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2005 blog


Bush says White House meeting
with Abbas will help build trust
,  Feb. 7, 2005

President George W. Bush said today he has "been impressed by Prime Minister Abbas's commitment to fighting off terror" and believes by inviting the Palestinian leader and Israel's Prime Minister Ariel Sharon to Washington for separate visits this spring, he will help to build "a level of trust between all parties."

Besides trust between Israelis and Palestinians, there needs to be "trust with the United States, trust with the United Nations, trust with Europe, trust with the parties who are going to be investing in a Palestinian state," Bush commented in a brief meeting with media following his Feb. 7 Cabinet meeting,

Scheduling separate meetings in Washington with Abbas and with Israel's Prime Minster Sharon is part of "a process unfolding, where people are becoming more trustworthy," he said. 

Bush said Abbas "comes to the table with a mandate from a lot of Palestinians. He has been through an election; he was endorsed by the Palestinian people." 

The President also said that he was "impressed by the fact that Israel helped the Palestinians have an election, went out of their way to make sure that people were allowed to go to the polls."

White House Press Secretary Scott McClellan, at his regular press briefing, amplified on the President's remarks:  

"The President has previously met with both leaders together," he said. "They had an historic meeting in Sharm el-Sheikh previously. And, unfortunately, other events prevented progress from being made. But now we have a real opportunity before us to move forward on the President's two-state vision. President Abbas is now an elected leader, elected by the Palestinian people. He is someone who has shown a commitment to meeting the responsibilities outlined in the road map. Prime Minister Sharon has shown a commitment to moving forward on the road map, and the President's two-state vision. We appreciate the steps that have been taken. We'll continue to work with both parties and other parties in the region, as well as our European friends, to move forward on that two-state vision.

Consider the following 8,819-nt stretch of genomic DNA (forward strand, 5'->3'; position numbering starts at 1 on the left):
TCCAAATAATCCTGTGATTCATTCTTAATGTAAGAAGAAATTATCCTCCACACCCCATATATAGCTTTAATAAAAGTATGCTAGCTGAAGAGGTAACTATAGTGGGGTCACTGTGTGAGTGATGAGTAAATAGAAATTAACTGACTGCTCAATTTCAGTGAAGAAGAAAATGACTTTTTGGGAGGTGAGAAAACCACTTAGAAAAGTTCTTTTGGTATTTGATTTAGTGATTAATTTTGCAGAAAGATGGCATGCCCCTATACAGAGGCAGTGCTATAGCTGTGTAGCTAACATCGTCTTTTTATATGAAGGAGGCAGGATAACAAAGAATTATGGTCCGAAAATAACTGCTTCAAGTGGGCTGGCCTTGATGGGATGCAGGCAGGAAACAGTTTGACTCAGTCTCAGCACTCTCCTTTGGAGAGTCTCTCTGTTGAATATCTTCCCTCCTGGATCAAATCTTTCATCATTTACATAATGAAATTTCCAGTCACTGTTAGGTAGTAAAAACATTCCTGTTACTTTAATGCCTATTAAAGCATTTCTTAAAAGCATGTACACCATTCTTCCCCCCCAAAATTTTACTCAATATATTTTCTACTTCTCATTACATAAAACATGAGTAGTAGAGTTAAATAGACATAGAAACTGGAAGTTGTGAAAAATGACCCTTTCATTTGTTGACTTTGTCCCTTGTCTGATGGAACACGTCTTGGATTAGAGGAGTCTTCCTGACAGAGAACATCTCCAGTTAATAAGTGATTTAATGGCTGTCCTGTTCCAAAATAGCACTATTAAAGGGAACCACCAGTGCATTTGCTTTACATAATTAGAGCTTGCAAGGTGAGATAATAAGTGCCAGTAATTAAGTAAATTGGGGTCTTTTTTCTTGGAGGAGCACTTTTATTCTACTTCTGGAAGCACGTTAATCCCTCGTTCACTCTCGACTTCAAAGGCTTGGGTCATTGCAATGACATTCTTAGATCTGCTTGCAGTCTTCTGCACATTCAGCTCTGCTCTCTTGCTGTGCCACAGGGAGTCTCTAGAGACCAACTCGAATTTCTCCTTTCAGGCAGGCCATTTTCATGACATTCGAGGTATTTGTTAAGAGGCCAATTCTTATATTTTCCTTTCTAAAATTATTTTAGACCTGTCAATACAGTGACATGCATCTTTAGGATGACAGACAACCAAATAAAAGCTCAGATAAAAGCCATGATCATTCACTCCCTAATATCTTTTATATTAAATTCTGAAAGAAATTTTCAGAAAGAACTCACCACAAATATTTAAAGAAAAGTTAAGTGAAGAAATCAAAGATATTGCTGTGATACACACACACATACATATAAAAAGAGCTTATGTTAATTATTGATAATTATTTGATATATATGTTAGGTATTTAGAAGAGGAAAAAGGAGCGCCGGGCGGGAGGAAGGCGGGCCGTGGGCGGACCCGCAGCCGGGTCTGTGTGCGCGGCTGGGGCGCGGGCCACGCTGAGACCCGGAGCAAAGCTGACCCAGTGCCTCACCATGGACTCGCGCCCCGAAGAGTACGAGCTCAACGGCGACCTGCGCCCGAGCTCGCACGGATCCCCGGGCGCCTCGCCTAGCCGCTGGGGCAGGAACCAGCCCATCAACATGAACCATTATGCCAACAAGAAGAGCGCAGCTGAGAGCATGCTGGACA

"Right now, you're going to have a meeting taking place between these two leaders this week. We will do everything we can to support the advancement of the President's two-state vision. And the President looks forward to meeting with these leaders again in the future, and he also looks forward to sending Secretary Rice to London to participate in the London Conference, which will focus on helping Palestinians develop a strategy for putting institutions in place for a democratic state to emerge. But we are going to be there every step of the way to do our part to help advance that two-state vision."          Donald H. Harrison